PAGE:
In the meantime, I would suggest that our global status report shows the urgency and need for all of us to help make sure policy implementation actually happens.

As the Director General of the WHO said at the launch of the global status report: “Let’s get moving”.

WHO: Further reading

• Global Action Plan for Physical Activity 2018-2030 (GAPPA) status report can be downloaded at www.hcmmag.com/gappa

• The Active toolkit is available at www.hcmmag.com/Active and designed to support countries in achieving the goals of GAPPA.

• Download the full global status report and watch a summary video at www.hcmmag.com/StatusReport

• See HCM’s previous interview with Dr Fiona Bull, when GAPPA was launched in 2018 at www.hcmmag.com/FionaBull1

The cost of inactivity is estimated to hit US$300bn in terms of direct impact on healthcare by 2030 Credit: photo: shutterstock/ViDI Studio
Dr Fiona Bull: ‘It’s vital for the future that the industry has one clear representative voice’ Credit: photo: World Health Organization
People need to be given more opportunities to be physically active Credit: photo: shutterstock/Mikael Damkier
Learning self care must start in schools Credit: photo: shutterstock/Drazen Zigic
The policy-to-action gap needs to be closed Credit: photo: getty images / Unsplash
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Jobs    News   Products   Magazine
Interview
Dr Fiona Bull

The World Health Organization has published a report charting progress towards its goal of reducing physical inactivity globally by 15 per cent by 2030. The head of its Physical Activity Unit speaks to Kate Cracknell about the findings and implications


What was the objective of the recent global status report?
The global status report is a follow-up to 2018’s Global Action Plan on Physical Activity 2018–2030 (GAPPA), which laid out the roadmap of recommended policies that countries should implement to increase physical activity.

With four years gone since the launch of GAPPA, and eight years to go to 2030’s sustainable development goals, this was our first real opportunity to see how we’re doing.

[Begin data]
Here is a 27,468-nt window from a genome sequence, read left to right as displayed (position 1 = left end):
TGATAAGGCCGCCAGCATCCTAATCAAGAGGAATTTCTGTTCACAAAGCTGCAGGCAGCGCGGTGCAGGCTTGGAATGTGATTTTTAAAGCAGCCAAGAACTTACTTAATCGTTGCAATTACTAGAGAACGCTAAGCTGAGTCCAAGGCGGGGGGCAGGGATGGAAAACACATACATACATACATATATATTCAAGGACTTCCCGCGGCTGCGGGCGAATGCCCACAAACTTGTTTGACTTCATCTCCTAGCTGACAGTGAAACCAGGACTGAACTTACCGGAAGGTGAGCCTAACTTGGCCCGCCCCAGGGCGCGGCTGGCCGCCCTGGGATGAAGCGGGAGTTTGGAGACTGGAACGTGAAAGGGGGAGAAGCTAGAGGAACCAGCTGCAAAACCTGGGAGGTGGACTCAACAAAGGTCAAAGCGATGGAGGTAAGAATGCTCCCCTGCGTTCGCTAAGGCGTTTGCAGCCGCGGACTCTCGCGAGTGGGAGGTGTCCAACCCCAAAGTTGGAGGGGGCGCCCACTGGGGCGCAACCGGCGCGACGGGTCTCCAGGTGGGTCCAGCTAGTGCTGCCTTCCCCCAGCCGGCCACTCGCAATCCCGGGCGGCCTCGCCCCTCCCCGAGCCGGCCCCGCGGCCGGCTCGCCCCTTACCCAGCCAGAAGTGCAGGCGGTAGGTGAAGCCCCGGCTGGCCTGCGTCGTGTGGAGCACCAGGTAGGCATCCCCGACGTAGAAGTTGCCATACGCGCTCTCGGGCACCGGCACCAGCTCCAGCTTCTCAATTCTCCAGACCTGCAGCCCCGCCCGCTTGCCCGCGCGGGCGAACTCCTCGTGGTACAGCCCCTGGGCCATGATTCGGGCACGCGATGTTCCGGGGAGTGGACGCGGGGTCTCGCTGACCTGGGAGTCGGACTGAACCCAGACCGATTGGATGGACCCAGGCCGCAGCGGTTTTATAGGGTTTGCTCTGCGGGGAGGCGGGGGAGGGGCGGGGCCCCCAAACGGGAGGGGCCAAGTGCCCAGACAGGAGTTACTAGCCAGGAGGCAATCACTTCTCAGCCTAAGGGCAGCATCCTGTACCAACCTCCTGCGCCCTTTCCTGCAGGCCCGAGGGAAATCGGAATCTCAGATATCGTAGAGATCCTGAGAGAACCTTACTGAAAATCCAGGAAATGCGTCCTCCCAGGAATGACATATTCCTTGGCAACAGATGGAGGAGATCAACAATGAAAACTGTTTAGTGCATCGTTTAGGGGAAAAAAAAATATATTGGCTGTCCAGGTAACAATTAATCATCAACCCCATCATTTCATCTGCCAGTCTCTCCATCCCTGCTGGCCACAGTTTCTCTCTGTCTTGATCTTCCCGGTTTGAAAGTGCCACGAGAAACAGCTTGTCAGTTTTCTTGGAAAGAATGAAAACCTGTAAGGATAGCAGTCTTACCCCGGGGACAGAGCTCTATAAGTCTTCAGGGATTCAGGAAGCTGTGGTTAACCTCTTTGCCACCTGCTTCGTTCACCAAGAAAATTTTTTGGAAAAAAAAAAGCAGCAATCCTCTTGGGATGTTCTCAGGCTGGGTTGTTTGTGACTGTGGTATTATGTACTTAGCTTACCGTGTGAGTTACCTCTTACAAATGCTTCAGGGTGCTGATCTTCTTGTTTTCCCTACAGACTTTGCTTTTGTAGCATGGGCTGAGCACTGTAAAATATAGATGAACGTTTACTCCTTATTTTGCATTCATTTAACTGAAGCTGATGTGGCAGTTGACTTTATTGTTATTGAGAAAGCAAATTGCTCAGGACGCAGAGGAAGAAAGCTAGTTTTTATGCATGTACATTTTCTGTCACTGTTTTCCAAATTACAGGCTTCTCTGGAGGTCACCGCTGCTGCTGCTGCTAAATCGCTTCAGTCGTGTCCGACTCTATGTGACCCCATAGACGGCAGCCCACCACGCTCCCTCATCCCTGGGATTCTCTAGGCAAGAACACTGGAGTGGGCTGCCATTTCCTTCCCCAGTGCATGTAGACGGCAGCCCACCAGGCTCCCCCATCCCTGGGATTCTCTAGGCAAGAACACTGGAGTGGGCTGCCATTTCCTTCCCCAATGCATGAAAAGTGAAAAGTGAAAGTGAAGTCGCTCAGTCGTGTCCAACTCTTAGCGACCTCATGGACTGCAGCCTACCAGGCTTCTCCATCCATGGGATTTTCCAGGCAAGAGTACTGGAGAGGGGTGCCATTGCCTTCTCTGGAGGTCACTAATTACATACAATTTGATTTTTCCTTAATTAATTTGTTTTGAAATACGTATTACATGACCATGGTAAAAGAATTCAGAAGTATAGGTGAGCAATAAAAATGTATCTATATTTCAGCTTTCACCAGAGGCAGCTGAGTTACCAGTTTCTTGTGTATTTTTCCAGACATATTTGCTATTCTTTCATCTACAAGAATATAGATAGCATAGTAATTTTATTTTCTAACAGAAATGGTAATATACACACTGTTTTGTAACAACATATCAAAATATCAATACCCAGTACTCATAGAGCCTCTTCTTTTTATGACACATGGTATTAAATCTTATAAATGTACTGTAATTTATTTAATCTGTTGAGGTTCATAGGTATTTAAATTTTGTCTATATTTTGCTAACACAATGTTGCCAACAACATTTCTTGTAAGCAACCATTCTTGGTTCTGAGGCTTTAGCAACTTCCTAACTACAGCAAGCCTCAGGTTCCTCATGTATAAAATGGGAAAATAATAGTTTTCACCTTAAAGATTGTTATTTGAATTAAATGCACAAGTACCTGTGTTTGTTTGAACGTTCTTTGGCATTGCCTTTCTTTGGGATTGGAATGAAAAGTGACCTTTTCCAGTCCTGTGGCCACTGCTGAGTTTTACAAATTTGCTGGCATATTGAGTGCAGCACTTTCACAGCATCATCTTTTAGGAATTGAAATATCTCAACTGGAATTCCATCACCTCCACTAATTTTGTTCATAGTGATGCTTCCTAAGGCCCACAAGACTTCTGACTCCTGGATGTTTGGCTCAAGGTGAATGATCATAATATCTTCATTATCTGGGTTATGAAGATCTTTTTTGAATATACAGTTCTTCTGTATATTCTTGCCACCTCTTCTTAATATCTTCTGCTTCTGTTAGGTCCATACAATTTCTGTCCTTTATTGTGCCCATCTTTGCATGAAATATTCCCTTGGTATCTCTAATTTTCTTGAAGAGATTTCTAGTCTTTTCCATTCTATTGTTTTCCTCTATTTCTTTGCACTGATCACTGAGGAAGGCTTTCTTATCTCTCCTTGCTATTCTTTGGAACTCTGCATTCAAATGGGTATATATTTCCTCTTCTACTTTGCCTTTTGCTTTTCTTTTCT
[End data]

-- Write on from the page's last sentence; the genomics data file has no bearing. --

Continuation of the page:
The report set out to provide three key things. First, an estimate of the cost to the public health system of not acting on physical activity.

Second, a global stock-take of national progress on implementing the policy recommendations set out in GAPPA. And third, recommendations to countries on the actions needed to recover from the impact of COVID, to accelerate national progress towards GAPPA’s goals.

We had intended to publish a status report sooner but were disrupted by COVID. Instead, we released our Fair Play advocacy brief in 2021, calling on governments to recognise the increasing importance of physical activity for people’s mental and physical health as part of national COVID responses and recovery.

With the extra time this afforded us, we secured more up-to-date data for our status report, as well as using a broader, more thorough set of 29 indicators.

What were the headline findings?
We’ve focused on three take-home messages from the global status report. First, we estimate that US$27bn a year in direct public healthcare costs – or US$300bn by 2030 – could be averted globally by increasing physical activity and preventing an estimated 500 million new cases of non-communicable diseases and mental health conditions by 2030. That US$300bn figure is equivalent to the cost of training around one million medical doctors in the UK or 2.3 million in Brazil.

Sadly, the other take-homes highlight that we aren’t moving fast or far enough to make our desired impact on physical activity by 2030.

Overall progress by countries toward implementing the recommended policies on physical activity has been slow and uneven. Of the 29 policy indicators, 18 are being achieved by fewer than half of countries; only two are being achieved by over three-quarters of the 194 countries in our report.

And as I say, it’s also uneven: the 54 countries in WHO’s European region, for example, are performing better in the majority of indicators than some of the other country regions such as the Americas, Africa and South East Asia. We basically see a gradient in most indicators between high-income and low-income countries.